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This is not the first time I write the Brussels column right after the Eurovision song contest (coincidence?) and it always gives me an excellent cue to European politics. Does the UK’s “Never give up on you” not sum up well the foundation of the UK-EU Brexit negotiations? And the lyrics “you’re not defeated, you’re in repair” can surely be seen as a veiled message of hope from the UK to the remaining bloc? And could Portugal’s win in an otherwise somewhat tacky contest not be likened to French President Macron’s break with populist movements across the continent?

More seriously, this week’s European Parliament plenary session included a Brexit debate on Wednesday. Speaking to MEPs both Michel Barnier and Donald Tusk made it clear - again - that there can be no negotiations on the future relationship between the EU and the UK until there is progress on the withdrawal.

Another Brexit question arose this week with the publication of a European Court of Justice Opinion on the EU trade deal with Singapore, and its potential impact on the future UK-EU agreement ratification process. The Opinion states that certain aspects of a deal (two to be specific: provisions concerning non-direct foreign investment and dispute settlement between investors and States) need to have the consent of EU national and regional parliaments. However, the Court also confirms the Commission’s mandate to conclude the bulk of free trade agreements, including access to the EU market. This means that the effects on a future UK-EU deal procedure - if such a deal excludes the components cited above - are minimal.

MEPs also made an important political statement on Tuesday when they adopted a report on food waste. The report calls on the Commission to review current legislation and consider further action to reduce the 88 million tonnes of food that goes to waste in the EU each year. This is not only an environmental and ethical issue, MEPs recalled, but also one which has economic repercussions. Recommendations include lifting restrictions on food donations and clarifying confusing “best before” and “use by” labels.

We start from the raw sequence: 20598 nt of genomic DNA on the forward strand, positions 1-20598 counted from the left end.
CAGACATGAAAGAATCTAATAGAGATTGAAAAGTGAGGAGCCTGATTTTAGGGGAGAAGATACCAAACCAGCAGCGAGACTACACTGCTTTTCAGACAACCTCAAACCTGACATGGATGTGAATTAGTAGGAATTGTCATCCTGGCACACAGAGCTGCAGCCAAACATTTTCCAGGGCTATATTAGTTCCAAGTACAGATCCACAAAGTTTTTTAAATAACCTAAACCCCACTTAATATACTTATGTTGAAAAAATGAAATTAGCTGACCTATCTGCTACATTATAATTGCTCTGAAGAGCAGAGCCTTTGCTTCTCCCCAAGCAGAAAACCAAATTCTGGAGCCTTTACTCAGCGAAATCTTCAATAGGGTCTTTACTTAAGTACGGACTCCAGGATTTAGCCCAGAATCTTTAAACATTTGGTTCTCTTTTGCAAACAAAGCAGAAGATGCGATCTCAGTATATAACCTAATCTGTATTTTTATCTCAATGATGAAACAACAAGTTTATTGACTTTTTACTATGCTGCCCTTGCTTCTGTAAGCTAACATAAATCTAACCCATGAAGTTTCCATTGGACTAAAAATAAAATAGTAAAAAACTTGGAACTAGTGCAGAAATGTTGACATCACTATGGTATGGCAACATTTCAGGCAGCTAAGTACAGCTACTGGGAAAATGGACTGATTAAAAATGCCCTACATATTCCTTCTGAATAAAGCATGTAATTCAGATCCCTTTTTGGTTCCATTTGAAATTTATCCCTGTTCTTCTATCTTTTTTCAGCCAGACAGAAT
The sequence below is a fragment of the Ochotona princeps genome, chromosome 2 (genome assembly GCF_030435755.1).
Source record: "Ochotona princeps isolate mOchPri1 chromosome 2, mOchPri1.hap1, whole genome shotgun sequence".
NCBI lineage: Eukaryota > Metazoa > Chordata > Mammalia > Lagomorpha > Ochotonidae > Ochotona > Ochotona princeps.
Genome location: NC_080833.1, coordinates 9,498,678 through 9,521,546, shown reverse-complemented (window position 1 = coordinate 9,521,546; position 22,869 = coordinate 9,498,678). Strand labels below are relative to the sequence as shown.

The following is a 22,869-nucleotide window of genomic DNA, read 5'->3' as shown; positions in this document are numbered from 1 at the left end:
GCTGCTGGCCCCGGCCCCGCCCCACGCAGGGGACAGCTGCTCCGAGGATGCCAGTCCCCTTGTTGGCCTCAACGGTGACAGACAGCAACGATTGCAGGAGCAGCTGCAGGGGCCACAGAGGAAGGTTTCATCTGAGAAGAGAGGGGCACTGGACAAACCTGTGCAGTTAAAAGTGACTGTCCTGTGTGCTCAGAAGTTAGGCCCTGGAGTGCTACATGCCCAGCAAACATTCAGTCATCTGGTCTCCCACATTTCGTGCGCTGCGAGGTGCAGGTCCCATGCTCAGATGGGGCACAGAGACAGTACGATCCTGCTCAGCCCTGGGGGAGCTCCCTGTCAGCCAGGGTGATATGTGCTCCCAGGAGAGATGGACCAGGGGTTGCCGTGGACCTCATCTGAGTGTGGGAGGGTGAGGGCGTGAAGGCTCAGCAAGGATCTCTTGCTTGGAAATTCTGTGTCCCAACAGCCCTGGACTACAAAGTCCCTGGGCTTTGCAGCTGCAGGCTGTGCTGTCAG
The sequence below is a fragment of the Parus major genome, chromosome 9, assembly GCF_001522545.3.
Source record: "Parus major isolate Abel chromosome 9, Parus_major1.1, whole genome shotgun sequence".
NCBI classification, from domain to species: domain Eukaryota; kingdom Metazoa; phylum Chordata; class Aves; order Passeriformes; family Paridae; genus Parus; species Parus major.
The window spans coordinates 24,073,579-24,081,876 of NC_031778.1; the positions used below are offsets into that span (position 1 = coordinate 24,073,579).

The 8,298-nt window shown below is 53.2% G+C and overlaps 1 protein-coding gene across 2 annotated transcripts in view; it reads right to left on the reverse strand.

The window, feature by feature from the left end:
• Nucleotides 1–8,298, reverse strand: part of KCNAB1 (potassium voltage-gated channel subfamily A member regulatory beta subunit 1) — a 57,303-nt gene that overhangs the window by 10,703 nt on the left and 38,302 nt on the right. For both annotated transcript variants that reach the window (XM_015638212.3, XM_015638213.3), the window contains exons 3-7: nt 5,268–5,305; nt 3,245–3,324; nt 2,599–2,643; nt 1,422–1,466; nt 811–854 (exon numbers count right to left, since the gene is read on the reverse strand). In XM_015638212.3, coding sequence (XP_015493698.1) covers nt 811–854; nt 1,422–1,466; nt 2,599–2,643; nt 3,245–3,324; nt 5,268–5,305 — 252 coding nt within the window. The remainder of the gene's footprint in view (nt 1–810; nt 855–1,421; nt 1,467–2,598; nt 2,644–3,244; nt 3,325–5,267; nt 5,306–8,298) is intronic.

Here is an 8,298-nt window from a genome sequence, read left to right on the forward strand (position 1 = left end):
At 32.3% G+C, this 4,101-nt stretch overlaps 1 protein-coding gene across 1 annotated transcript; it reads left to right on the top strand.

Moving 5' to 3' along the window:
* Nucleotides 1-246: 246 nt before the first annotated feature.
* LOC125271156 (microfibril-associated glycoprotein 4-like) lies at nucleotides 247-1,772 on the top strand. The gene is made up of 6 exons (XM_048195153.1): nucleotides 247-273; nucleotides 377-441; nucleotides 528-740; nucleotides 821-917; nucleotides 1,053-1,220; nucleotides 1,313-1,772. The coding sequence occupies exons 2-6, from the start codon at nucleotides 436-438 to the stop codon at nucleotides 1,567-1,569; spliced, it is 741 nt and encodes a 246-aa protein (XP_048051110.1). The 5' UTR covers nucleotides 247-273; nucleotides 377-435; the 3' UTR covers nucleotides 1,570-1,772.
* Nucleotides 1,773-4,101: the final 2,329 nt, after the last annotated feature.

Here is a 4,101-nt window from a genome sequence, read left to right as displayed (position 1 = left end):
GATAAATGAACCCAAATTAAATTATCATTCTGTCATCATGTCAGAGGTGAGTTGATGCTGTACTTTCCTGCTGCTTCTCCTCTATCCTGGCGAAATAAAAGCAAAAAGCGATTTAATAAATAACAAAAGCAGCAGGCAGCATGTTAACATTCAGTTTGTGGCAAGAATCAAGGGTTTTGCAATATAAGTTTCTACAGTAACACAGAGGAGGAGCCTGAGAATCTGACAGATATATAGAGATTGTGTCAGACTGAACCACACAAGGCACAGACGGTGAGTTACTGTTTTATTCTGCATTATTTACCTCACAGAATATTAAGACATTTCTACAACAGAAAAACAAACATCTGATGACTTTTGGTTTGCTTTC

Finally, MEPs have also voted on new rules for watching online films and TV while abroad. They overwhelmingly supported a Regulation on the cross-border portability of online content services which will give EU citizens access to their domestic subscription for online film, series, music or sport events when travelling temporarily to another EU country.

Technological change was also on the agenda of the G7 Finance Ministers and Central Bank Governors who met in Italy earlier this week. They discussed the digital economy, inclusive growth and the fight against inequality. Participants concluded that, although poverty levels worldwide have dropped off over the last thirty years, there has been an alarming increase in inequalities within the advanced economies. The G7 recommends addressing this through policies on education, technological innovation and integration.

As the weekend and the month of June approach we are gearing up for the UK election and also the all-important (at least to Francophiles) French legislative elections (11 and 18 June). A bit like in the Eurovision, there are two rounds of voting: only first-round candidates who have achieved a certain level of support from voters are permitted to contest in the second round. But before all of this, we will be welcoming US President Donald Trump in Brussels on 25 May. And another fitting strophe from the British Eurovision contribution springs to mind: “Together we’ll dance through this storm”.